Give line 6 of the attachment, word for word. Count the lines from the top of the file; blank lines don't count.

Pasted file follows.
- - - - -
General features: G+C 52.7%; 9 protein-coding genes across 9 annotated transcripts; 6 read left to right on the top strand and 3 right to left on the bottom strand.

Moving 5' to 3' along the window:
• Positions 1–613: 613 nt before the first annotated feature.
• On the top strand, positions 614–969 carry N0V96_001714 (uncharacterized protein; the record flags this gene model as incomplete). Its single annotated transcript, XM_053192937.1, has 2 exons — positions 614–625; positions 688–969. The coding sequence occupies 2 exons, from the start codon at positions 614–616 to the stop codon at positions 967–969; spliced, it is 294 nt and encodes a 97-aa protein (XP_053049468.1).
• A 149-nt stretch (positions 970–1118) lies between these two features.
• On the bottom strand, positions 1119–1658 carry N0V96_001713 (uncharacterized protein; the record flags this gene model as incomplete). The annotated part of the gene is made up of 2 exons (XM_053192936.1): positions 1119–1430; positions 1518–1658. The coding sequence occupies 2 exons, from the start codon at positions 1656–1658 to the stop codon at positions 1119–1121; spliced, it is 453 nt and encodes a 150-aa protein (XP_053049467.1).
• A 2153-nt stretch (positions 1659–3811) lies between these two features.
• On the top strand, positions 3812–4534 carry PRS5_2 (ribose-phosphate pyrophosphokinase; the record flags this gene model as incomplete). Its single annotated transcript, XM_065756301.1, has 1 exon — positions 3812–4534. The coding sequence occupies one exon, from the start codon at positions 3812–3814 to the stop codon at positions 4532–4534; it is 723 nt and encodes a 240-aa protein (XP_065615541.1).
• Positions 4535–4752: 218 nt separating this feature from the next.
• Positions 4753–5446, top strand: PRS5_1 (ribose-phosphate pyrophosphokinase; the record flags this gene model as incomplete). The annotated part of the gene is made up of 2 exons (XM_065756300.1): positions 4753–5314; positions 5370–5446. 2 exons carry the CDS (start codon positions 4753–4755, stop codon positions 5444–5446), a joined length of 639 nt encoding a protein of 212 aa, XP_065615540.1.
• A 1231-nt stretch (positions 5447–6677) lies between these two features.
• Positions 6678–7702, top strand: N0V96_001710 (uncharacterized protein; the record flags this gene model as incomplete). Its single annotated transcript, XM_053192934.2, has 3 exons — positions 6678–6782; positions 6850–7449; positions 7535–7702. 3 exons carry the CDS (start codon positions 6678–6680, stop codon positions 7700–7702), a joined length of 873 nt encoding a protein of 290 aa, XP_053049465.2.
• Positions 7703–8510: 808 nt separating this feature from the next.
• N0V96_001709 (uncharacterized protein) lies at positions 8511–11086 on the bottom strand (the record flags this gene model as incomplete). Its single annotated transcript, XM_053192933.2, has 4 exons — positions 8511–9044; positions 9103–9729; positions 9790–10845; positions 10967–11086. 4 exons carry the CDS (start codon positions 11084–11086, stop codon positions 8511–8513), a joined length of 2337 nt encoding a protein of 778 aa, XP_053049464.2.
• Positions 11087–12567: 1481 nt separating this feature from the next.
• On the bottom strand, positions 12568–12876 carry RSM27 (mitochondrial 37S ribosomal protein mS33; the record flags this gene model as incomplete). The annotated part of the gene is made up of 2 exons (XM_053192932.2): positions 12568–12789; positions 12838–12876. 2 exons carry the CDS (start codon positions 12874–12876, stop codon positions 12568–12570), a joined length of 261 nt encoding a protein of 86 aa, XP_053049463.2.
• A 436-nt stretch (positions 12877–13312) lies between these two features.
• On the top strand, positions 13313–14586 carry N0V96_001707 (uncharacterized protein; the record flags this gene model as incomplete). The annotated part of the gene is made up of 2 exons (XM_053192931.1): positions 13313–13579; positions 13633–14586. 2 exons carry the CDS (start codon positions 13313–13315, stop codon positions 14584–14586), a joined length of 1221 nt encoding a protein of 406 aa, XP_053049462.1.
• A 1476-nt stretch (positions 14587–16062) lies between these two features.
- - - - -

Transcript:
• On the bottom strand, positions 1119–1658 carry N0V96_001713 (uncharacterized protein; the record flags this gene model as incomplete). The annotated part of the gene is made up of 2 exons (XM_053192936.1): positions 1119–1430; positions 1518–1658. The coding sequence occupies 2 exons, from the start codon at positions 1656–1658 to the stop codon at positions 1119–1121; spliced, it is 453 nt and encodes a 150-aa protein (XP_053049467.1).